4 Conclusions

New line lists for the electronic ground states of major isotopologues of both SH and NS are generated using a high level ab initio theory refined to available experimental data. For SH, each line list contains approximately 81 000 transitions and 2300 states, with a range up to the dissociation limit of 29 234 cm, vibrational coverage up to 14 and rotational coverage to . For NS, the line lists contain 2.7 – 2.9 million transitions up to 23 000 cm and 31 000 – 33 000 states with a range up to the dissociation limit of 38 964.6 cm, with vibrational coverage up to =54 and rotational coverage to . These are the only available hot line lists for these molecules. The line lists, which are named SNaSH, are available from the CDS (http://cdsarc.u-strasbg.fr) and ExoMol (www.exomol.com) data bases.

Our model is affected by the limitations of the experimental data as well as by the ab initio accuracy, especially for the dipole moment calculations. The latter is critical for accurate retrievals of molecular opacities in different astronomical bodies. It is typical for hot diatomics that experimental data on the dipole moments are either absent or extremely inaccurate, which emphasises the importance of the ab initio calculations of this property.

Considering the importance of the SH molecule for star spectroscopy, it would be important to extend the present study with the inclusion of the   electronic state, which would allow accurate modelling and prediction in the high-energy visible and UV spectral regions.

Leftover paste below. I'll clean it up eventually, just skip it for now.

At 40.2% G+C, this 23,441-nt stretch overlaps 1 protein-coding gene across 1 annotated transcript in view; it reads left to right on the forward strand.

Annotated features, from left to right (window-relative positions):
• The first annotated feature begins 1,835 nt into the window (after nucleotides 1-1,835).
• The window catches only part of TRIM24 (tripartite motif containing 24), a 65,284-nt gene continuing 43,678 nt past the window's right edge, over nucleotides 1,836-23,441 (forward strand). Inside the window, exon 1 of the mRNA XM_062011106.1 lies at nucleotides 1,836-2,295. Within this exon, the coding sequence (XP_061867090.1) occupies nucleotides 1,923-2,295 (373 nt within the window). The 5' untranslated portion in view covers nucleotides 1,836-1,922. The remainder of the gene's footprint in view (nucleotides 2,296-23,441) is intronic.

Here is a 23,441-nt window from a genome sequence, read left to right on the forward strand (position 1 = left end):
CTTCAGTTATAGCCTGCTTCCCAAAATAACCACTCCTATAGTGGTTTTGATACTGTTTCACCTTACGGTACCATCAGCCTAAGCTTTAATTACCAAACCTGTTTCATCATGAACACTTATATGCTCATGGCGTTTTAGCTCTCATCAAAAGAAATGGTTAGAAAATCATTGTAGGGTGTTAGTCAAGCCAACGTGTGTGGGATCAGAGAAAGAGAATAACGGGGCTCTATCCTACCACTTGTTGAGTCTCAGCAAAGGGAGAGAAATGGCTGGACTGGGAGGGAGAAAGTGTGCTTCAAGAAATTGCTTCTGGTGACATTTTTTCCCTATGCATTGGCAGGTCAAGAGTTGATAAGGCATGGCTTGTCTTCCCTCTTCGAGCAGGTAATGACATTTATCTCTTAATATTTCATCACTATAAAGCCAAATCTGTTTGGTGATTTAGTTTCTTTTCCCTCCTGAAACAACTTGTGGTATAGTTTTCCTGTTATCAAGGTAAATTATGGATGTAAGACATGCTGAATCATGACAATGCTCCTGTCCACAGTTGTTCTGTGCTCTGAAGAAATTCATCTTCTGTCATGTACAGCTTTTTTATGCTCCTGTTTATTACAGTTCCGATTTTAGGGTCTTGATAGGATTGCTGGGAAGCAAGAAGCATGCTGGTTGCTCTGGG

Our new line lists should enable detection of and inclusion in models of SH and NS for exoplanet temperatures which are largely not covered by experimental results. The ExoMol project has already provided line lists for for several sulphur-containing molecules, namely CS (Paulose et al., 2015), SiS (Upadhyay et al., 2018), PS (Prajapat et al., 2017), HS (Azzam et al., 2016), SO (Underwood et al., 2016a) and SO (Underwood et al., 2016b). SO is probably the only major sulphur-baring species which is important at elevated temperatures which is missing from this list.

5 Acknowledgements

This work was supported by the UK Science and Technology Research Council (STFC) No. ST/M001334/1 and the COST action MOLIM No. CM1405. This work made extensive use of UCL’s Legion high performance computing facility.